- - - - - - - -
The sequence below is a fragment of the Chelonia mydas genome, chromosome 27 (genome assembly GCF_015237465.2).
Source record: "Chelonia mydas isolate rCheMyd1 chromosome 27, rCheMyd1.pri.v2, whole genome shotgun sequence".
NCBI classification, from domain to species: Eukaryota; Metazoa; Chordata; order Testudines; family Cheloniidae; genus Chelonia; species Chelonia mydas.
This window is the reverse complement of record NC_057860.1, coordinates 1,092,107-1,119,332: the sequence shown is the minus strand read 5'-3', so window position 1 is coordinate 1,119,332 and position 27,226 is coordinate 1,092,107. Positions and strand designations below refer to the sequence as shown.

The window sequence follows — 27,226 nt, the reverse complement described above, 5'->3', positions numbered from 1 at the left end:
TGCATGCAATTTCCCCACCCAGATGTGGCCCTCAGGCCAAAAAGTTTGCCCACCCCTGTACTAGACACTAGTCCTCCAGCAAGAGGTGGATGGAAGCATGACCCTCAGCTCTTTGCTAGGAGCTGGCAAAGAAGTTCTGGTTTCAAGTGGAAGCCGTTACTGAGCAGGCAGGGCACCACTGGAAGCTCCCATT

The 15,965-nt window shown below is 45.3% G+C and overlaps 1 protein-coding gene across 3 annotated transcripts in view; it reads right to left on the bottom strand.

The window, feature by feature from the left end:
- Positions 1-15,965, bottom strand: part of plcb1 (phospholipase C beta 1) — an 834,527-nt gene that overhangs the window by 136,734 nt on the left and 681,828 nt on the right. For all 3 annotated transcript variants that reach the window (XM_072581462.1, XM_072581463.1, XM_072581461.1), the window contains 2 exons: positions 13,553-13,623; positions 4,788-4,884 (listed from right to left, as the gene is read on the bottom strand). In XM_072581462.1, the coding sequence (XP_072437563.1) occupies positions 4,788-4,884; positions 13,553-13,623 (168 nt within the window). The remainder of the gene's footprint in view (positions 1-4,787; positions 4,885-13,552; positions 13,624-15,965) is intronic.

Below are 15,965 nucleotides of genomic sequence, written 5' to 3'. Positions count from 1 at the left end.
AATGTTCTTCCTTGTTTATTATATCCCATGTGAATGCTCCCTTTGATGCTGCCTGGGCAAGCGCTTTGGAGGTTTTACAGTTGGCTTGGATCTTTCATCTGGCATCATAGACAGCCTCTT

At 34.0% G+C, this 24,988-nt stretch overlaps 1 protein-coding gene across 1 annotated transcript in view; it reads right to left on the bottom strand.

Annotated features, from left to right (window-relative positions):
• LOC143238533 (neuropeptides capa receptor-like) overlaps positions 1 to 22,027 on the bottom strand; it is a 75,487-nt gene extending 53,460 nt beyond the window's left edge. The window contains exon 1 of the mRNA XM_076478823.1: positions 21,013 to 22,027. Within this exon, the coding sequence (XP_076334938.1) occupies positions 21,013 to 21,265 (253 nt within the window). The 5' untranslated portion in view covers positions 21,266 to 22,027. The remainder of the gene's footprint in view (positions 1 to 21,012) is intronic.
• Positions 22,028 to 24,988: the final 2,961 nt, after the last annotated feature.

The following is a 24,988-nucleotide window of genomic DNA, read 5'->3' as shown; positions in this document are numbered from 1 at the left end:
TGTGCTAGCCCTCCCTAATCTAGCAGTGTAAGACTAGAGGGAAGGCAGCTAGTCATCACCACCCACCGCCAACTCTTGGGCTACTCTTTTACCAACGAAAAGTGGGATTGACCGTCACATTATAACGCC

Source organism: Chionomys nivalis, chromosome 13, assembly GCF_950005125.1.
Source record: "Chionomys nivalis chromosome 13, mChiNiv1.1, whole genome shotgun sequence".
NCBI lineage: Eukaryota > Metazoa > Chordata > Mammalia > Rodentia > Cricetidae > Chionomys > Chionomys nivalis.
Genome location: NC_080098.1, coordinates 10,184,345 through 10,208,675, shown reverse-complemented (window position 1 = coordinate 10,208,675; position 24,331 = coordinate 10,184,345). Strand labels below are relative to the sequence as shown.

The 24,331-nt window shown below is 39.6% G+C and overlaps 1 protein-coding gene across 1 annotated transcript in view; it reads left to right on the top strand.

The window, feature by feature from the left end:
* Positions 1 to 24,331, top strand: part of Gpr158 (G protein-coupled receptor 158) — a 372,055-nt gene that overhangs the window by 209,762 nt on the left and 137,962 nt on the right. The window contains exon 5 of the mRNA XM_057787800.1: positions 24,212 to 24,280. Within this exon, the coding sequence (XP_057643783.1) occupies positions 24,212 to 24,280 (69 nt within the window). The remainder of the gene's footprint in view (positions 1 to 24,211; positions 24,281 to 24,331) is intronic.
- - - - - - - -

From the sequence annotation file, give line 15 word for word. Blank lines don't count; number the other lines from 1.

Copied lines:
• Positions 22,028 to 24,988: the final 2,961 nt, after the last annotated feature.